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Neonatal Problems: Congenital Toxoplasmosis

Description

Toxoplasmosis is an infection with the parasite Toxoplasma gondii . If a woman becomes infected during pregnancy the infection may pass through the placenta to the developing foetus. Women at risk of acute infection and secondary transmission to their foetus are those who are antibody-negative (were not previously exposed to T. gondii ) and whose culinary practices include the use of raw, previously unfrozen meat (e.g., some women of French or African descent, Inuit women) and women who travel to these regions during pregnancy, as well as women who handle kittens or previously uninfected cats and/or kitty litter during pregnancy.
Transplacental transmission following maternal infection may occur throughout pregnancy, although it is more common later in pregnancy. The severity of infection is inversely related to the gestational age at which transmission occurs.

Symptoms and Signs

Infection may result in symptomatic neonatal disease, either generalised or neurological; symptomatic disease occurring in the first months of life, usually neurological; sequelae or relapse later in childhood of a previously unrecognised infection, usually chorioretinitis; and subclinical infection. The vast majority of infants have subclinical infection. 40% of symptomatically infected infants show abnormalities in brain scans (e.g., computed tomography [CT] scan).

Diagnosis and Treatment

1. Maternal Infection. A positive antibody test in pregnancy is insufficient evidence of the need for therapy: 10% to 40% of pregnant women have toxoplasmosis-specific antibody due to remote infection, depending on culinary practices, exposure to cat excreta, country of birth, etc. Furthermore, toxoplasmosis-specific immunoglobulin (Ig) M antibody may persist for more than one year, and in these situations may well have anteceded any risk of foetal disease.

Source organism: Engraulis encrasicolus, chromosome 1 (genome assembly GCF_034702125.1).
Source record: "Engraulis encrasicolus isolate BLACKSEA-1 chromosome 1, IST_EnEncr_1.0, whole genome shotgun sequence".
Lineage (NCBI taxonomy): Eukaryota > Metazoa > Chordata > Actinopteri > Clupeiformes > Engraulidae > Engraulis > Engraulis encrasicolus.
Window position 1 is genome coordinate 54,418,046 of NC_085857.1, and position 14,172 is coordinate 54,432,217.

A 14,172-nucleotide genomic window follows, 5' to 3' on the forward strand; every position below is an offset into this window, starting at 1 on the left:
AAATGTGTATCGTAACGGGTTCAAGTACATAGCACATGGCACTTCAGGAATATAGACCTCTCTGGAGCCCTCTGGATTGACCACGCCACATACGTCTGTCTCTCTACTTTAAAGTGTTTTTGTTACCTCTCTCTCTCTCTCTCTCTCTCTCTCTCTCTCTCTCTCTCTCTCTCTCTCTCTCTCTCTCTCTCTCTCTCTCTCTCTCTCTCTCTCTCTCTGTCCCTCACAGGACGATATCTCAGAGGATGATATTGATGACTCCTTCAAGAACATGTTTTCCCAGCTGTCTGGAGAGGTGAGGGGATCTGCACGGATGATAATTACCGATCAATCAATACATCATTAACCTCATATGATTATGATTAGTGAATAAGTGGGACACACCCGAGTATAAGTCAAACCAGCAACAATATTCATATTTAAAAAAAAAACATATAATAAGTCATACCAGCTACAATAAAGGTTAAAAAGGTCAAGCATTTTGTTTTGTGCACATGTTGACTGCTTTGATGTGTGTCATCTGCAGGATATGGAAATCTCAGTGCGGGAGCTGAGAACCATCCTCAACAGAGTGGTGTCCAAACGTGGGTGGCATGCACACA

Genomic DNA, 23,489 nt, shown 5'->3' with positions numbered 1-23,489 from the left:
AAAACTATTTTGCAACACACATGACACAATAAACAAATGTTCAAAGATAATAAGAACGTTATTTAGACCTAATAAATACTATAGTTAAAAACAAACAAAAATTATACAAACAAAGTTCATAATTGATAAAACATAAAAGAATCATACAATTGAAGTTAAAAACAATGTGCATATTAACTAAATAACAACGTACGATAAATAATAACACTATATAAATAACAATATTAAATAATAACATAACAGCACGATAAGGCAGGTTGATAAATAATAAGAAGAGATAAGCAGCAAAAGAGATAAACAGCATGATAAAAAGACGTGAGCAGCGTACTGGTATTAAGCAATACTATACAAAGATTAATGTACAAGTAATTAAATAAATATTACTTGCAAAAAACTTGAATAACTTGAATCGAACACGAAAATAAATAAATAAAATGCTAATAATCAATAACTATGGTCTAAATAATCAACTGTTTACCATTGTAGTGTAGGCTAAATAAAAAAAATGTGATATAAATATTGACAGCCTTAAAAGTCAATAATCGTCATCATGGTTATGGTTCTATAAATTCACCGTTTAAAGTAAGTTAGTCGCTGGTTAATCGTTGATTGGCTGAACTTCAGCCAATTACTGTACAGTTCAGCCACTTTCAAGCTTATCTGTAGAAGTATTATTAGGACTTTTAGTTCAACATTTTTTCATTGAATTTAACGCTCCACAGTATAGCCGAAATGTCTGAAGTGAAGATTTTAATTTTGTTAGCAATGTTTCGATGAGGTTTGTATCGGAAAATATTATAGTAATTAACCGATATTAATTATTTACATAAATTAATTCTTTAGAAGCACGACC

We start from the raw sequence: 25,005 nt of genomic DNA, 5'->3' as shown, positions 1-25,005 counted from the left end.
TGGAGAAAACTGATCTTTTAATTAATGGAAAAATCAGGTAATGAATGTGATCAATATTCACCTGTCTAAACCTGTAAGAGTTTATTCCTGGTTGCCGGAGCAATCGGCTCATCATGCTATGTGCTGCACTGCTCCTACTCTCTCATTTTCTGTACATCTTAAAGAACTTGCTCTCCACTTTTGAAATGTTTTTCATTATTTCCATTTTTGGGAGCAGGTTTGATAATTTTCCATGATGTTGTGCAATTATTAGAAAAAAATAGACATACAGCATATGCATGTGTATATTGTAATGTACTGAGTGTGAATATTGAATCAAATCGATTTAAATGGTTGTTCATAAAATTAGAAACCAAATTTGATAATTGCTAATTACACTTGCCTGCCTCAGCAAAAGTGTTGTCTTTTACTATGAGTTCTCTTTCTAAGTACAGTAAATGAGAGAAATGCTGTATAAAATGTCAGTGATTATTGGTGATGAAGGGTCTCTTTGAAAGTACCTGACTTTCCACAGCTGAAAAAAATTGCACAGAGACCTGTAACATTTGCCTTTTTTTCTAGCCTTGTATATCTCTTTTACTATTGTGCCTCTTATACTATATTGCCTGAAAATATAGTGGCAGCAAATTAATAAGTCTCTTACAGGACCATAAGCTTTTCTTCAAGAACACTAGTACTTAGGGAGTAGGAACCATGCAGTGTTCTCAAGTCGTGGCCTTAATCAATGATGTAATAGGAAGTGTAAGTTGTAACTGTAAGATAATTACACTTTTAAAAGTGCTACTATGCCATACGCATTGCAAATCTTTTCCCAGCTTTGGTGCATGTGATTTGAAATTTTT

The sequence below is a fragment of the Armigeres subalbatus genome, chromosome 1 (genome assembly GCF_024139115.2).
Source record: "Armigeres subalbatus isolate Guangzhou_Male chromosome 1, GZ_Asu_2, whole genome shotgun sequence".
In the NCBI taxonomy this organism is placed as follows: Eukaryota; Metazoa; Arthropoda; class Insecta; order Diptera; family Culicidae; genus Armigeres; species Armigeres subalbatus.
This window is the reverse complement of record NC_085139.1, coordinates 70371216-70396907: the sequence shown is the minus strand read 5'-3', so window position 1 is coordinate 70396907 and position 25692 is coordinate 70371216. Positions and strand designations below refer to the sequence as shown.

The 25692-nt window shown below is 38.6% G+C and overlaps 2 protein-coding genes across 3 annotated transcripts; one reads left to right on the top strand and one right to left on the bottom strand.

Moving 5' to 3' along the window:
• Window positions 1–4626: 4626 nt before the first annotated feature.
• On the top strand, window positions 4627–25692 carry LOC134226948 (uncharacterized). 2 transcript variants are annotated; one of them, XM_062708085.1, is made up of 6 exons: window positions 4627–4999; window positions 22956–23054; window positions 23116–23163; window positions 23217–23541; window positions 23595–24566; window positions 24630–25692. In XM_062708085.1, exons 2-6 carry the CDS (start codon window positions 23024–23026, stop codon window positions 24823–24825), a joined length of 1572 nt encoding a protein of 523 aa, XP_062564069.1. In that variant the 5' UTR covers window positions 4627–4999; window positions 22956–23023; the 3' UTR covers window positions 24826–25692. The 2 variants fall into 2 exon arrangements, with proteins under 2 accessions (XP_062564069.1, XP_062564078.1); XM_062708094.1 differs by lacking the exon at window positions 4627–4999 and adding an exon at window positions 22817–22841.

Once toxoplasmosis is diagnosed in the mother, treatment with spiramycin is recommended to prevent transplacental transmission of toxoplasmosis. While spiramycin is not teratogenic , it does not cross the placenta.

2. Foetal Infection . Infection of the foetus follows either symptomatic or asymptomatic infection in pregnancy. Women with a history of ingestion of raw meat in pregnancy, who travel to a region with high rates of infection (e.g., France) or who acquire a kitten and handle kitty litter should be tested.
When foetal infection is confirmed, generally after 20 weeks’ gestation, the combination of pyrimethamine, sulphadiazine and folinic acid is used.

3. Newborn Infection . The diagnosis of congenital toxoplasmosis in the newborn infant should be considered in the presence of positive maternal serology and/or suggestive clinical findings often associated with abnormalities of ophthalmological examination, cerebrospinal fluid analysis and cranial CT scan.
Management of congenital toxoplasmosis should be carried out in conjunction with a colleague experienced in this area. The treatment of choice for congenital toxoplasmosis in the neonate is the combination of pyrimethamine, sulphadiazine and folinic acid administered for one year. These children need to be followed carefully for evidence of myelosuppression secondary to medication, appearance or progression of retinal disease, development of ventricular obstruction and developmental delay. Multidisciplinary follow-up care, appropriate to the deficit and with attention to auditory function, is required. Breastfeeding by an infected mother provides no risk to her infant. These infected children are not contagious.

The information in this page is presented in summarised form and has been taken from the following source(s):
1. Canadian Paediatric Society: http://www.cps.ca/


Other HON resources 
   From MedHunt
    (websites)


Congenital Toxoplasmosis
    From HONselect
     (def;articles & more)   

 

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  http://www.hon.ch/Dossier/MotherChild/neonatal_problems/congenital_toxoplasmosis.html Last modified: Jun 25 2002